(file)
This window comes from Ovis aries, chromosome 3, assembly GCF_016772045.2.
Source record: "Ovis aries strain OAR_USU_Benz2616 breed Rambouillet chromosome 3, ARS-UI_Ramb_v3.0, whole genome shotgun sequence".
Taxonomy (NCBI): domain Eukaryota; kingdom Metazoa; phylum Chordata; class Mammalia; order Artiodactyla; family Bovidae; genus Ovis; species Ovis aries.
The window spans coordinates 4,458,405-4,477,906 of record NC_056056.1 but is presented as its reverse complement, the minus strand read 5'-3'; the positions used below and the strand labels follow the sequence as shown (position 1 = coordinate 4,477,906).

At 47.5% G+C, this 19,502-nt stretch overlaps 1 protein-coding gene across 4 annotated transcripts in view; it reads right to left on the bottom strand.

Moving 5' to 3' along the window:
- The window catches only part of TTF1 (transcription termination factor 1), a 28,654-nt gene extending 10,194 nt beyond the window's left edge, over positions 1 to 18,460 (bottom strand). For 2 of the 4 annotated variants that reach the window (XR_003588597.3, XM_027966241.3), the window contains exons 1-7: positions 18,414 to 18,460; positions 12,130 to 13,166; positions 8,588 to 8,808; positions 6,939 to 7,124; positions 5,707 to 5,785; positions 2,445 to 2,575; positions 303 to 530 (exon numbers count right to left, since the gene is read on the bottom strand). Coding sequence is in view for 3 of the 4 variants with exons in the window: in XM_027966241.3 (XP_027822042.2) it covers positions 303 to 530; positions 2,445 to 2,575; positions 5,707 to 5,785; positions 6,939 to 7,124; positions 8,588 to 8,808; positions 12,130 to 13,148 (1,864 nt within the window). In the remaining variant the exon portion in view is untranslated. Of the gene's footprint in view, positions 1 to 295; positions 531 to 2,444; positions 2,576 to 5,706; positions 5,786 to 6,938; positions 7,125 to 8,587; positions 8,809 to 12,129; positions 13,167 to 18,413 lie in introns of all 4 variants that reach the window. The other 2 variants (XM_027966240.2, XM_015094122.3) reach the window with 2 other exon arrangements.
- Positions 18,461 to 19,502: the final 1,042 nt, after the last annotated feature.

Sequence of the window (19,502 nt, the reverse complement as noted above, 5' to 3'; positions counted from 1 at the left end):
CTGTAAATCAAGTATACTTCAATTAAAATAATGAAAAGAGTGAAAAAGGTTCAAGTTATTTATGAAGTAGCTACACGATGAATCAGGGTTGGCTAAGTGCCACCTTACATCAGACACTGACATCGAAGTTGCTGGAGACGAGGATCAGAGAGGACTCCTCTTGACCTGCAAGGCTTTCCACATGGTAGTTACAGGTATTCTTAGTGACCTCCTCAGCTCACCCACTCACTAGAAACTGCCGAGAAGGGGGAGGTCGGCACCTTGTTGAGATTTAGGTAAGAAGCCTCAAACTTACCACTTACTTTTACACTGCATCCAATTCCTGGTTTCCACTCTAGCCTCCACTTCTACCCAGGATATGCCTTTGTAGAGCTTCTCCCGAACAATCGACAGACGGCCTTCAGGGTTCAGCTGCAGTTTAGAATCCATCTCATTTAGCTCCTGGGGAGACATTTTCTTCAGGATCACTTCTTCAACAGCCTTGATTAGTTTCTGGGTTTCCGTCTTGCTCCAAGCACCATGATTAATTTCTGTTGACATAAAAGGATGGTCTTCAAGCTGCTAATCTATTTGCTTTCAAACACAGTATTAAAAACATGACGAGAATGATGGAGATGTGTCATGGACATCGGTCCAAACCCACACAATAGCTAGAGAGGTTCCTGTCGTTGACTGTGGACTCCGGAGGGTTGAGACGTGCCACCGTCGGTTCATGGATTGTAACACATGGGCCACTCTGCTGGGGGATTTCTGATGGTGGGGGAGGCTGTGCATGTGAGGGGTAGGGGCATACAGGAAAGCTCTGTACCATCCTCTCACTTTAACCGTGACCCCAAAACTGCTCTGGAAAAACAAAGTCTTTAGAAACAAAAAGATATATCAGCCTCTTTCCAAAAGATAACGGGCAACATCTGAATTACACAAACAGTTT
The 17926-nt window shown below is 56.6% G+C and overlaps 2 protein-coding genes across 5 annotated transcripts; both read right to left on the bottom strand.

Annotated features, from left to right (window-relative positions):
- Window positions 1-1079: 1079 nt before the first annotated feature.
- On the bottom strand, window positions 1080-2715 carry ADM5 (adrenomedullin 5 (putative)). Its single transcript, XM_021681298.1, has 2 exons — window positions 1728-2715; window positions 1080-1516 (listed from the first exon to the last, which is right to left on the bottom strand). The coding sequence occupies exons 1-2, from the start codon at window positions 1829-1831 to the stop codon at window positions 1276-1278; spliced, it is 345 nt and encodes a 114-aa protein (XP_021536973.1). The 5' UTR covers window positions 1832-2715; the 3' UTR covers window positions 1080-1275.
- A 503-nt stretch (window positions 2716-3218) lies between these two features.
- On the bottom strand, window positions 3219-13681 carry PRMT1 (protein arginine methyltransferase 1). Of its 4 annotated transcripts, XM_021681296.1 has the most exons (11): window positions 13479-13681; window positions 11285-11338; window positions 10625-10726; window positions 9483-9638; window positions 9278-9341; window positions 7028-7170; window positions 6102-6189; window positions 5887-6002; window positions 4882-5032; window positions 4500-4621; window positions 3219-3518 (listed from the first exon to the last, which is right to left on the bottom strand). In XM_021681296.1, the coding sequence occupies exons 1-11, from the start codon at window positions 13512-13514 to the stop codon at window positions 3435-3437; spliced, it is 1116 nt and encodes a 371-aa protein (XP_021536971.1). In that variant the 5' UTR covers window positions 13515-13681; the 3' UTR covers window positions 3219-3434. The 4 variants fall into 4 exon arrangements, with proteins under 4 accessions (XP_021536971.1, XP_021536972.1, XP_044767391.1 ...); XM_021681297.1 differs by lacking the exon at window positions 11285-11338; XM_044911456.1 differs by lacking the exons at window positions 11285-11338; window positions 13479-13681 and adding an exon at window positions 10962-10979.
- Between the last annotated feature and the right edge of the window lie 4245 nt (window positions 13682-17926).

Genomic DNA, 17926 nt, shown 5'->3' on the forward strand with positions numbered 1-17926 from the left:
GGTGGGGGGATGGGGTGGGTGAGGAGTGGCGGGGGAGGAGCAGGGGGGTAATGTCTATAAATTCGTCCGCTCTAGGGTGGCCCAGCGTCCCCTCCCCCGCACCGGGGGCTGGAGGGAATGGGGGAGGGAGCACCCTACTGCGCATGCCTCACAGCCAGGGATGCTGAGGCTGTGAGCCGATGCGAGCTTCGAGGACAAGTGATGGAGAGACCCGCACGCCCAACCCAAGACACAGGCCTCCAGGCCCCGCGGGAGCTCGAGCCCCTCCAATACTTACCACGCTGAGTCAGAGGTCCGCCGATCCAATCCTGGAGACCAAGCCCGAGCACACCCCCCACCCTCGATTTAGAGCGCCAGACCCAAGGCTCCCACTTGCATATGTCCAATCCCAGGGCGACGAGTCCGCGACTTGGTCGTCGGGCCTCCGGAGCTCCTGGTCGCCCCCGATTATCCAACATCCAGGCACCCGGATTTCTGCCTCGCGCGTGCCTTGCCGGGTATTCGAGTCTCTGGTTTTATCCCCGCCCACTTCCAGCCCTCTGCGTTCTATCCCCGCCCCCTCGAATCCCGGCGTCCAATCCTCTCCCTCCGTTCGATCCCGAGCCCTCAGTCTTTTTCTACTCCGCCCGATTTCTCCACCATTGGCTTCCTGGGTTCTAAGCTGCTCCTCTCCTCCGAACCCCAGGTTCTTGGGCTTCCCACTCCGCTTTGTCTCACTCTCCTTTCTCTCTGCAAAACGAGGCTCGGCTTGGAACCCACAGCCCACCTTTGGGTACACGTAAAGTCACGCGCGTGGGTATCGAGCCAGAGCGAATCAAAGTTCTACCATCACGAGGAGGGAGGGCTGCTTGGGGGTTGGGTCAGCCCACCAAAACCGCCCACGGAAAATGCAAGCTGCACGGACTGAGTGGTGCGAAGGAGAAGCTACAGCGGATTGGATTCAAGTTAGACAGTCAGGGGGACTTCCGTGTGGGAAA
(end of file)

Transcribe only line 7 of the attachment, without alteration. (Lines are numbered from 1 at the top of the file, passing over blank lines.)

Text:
- The window catches only part of TTF1 (transcription termination factor 1), a 28,654-nt gene extending 10,194 nt beyond the window's left edge, over positions 1 to 18,460 (bottom strand). For 2 of the 4 annotated variants that reach the window (XR_003588597.3, XM_027966241.3), the window contains exons 1-7: positions 18,414 to 18,460; positions 12,130 to 13,166; positions 8,588 to 8,808; positions 6,939 to 7,124; positions 5,707 to 5,785; positions 2,445 to 2,575; positions 303 to 530 (exon numbers count right to left, since the gene is read on the bottom strand). Coding sequence is in view for 3 of the 4 variants with exons in the window: in XM_027966241.3 (XP_027822042.2) it covers positions 303 to 530; positions 2,445 to 2,575; positions 5,707 to 5,785; positions 6,939 to 7,124; positions 8,588 to 8,808; positions 12,130 to 13,148 (1,864 nt within the window). In the remaining variant the exon portion in view is untranslated. Of the gene's footprint in view, positions 1 to 295; positions 531 to 2,444; positions 2,576 to 5,706; positions 5,786 to 6,938; positions 7,125 to 8,587; positions 8,809 to 12,129; positions 13,167 to 18,413 lie in introns of all 4 variants that reach the window. The other 2 variants (XM_027966240.2, XM_015094122.3) reach the window with 2 other exon arrangements.